If you still don’t understand how this could possibly affect you, allow me to share some statistics with you.
- More than 10 million arrests occur each year in the United States
- One in 38 adults are incarcerated, on probation, or on parole
- Approximately 2.2 million Americans are incarcerated
- About 4.5 million people are on parole or probation
- More than 2,000 people have been exonerated since 1989
- Over 5 million children have a parent who has been incarcerated at some point during their childhood
- Ninety-five percent of people who are incarcerated will be eligible to be released at some point
- More than 600,000 people are released from jail or prison each year
- Approximately 70 million Americans (one in three adults) have a criminal record
- Black men between the age of 18 to 19 are almost 12 times more likely to become incarcerated than white men’
- Excerpt from “Outrageous Justice”
I was surprised to read some of these statistics, particularly the number of people with a criminal record and how many have been exonerated. Of course there are a number of circumstances and factors that play a part of these statistics.
I can talk about the cost (approximately $39,000 per year per person incarcerated), or the disproportional sentencing based on race or egregious mandatory minimums, or any number of other aspects. I will forego that for now, as I am sure I will be writing more on this topic in the future.
I will leave you with this, however. Looking at the few statistics I provided, it is obvious we are all affected by the current state of our criminal justice system. Just the fact that one in three Americans have a criminal record, it is near impossible to not be affected by this issue. That being said, as a Christian it is our mandate to advocate for justice.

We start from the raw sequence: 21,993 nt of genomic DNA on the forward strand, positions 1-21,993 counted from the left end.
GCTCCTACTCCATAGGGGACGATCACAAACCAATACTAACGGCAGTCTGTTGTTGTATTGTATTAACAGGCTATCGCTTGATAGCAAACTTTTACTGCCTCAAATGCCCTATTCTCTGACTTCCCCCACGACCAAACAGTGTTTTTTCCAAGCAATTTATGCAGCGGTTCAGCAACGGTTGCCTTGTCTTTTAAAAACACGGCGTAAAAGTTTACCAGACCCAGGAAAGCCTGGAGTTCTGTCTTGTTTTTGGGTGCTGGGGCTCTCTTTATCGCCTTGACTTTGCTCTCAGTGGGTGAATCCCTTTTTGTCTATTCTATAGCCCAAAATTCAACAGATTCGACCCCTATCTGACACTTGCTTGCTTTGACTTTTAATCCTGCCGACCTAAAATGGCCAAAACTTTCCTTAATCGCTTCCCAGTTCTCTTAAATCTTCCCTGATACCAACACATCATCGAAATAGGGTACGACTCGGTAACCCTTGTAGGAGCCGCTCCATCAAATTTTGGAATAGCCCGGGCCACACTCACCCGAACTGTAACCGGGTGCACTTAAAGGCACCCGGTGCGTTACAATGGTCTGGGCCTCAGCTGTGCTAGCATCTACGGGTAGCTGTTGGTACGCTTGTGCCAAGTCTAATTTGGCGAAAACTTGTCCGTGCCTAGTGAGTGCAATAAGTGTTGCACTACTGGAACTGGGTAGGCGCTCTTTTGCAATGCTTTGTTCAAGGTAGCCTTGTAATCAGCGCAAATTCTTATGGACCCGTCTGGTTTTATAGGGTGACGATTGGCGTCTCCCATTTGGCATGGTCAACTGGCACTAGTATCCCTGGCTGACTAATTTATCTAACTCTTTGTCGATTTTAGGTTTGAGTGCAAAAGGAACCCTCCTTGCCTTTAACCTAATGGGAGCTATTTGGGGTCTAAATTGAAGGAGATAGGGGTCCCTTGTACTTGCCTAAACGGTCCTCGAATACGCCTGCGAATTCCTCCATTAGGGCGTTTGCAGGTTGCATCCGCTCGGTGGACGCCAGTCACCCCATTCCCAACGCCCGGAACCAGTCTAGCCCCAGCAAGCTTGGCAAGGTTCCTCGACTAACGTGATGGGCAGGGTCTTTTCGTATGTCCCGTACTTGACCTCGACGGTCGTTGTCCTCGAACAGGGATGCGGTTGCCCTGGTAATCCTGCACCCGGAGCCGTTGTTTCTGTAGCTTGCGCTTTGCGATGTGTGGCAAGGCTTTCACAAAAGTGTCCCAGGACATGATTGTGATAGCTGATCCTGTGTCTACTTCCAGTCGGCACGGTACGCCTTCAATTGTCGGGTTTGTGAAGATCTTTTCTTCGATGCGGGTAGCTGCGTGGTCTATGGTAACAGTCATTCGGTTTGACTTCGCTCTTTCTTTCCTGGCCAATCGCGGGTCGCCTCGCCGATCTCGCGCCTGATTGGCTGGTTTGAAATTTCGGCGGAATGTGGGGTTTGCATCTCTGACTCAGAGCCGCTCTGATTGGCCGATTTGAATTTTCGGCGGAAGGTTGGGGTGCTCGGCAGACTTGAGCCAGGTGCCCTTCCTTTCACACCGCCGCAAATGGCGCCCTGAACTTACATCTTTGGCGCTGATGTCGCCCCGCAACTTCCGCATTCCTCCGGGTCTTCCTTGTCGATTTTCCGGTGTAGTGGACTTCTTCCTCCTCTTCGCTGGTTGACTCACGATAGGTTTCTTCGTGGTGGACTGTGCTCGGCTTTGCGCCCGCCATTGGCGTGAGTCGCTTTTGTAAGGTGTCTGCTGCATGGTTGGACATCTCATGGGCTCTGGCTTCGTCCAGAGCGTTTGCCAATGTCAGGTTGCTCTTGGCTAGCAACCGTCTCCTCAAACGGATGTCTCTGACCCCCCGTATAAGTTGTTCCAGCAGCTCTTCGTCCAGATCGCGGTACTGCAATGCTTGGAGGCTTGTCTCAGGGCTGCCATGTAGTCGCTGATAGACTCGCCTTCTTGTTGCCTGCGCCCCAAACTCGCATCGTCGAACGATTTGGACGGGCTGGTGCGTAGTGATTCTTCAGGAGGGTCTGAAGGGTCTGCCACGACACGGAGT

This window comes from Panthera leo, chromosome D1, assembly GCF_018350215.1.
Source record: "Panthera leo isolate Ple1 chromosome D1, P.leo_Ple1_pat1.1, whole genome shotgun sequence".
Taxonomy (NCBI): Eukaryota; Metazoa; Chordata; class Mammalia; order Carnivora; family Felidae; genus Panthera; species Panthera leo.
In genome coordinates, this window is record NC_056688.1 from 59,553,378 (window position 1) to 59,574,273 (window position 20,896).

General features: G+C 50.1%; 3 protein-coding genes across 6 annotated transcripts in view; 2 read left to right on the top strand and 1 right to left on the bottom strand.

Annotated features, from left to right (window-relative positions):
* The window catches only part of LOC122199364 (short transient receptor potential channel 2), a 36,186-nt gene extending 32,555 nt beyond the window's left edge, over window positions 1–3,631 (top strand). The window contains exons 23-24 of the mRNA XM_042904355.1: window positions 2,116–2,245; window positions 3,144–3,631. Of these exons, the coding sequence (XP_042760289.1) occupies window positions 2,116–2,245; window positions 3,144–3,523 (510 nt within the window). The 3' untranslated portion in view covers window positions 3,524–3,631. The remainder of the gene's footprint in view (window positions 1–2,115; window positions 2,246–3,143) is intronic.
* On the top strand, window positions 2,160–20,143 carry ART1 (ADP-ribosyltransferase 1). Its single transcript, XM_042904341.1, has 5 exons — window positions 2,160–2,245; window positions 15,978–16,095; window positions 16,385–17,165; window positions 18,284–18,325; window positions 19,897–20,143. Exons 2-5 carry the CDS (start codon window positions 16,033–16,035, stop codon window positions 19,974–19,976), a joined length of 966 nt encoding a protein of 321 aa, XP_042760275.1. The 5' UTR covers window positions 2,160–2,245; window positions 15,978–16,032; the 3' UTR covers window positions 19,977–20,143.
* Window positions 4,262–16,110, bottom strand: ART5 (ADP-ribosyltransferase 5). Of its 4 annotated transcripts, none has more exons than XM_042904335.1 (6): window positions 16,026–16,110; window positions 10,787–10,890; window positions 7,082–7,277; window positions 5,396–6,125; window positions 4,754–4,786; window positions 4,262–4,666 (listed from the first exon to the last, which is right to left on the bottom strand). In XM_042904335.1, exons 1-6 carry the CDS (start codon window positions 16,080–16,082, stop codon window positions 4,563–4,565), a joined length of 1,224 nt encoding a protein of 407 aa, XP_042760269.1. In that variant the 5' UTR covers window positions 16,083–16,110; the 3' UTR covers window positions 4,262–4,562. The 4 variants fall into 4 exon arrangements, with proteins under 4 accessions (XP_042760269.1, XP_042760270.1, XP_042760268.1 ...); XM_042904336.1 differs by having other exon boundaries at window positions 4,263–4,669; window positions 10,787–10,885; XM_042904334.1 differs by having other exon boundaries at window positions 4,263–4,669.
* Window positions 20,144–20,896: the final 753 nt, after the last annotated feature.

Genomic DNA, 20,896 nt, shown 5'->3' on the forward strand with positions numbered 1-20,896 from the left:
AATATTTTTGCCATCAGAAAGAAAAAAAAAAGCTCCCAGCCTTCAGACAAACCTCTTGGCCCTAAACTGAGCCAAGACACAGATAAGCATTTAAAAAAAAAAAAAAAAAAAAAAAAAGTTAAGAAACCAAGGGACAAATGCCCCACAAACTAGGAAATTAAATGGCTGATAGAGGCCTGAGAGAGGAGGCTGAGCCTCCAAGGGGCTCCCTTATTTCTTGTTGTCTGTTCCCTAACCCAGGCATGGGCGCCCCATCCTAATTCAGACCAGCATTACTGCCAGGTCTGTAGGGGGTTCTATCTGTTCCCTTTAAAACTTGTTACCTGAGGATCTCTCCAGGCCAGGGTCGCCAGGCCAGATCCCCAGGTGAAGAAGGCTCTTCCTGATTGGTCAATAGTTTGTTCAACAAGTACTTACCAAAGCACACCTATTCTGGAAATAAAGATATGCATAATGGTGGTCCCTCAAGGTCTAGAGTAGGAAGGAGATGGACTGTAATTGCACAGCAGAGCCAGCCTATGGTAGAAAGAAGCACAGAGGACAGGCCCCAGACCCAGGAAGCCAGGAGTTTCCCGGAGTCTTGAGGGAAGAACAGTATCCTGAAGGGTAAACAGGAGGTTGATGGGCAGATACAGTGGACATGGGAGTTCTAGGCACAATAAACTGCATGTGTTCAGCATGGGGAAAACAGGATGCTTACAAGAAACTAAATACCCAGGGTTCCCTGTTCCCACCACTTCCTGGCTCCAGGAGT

I entitled this post “A Call for Justice” because I am leaving you with a challenge. Think about the statistics I provided. If you are a Christian, research what the Bible says about the issue. If you are not a Christian, consider how this issue affects you, your family, and your community.
I realize not everyone is going to go into prisons to visit with those who are incarcerated, but I do ask everyone to approach this issue with an open mind. Based on the statistics, there is a good chance there is someone in your family, your workplace, your school, and your church, if not yourself, that has served time in the criminal justice system. Rather than shunning them, I challenge you to encourage them in their process of rehabilitation. Rather than sweeping this issue under the rug, make a purposeful attempt to discuss it openly with others, with love and compassion.
The old saying goes that God hates the sin, but loves the sinner. The same should be true for us. We can hate the crime, but still love the person. It’s time we work to restore the humanity of all all individuals, and that includes those who have been affected by the criminal justice system.
If you want further information, or would like to know what you can do to be involved with these issues, please contact me.
Until we meet again.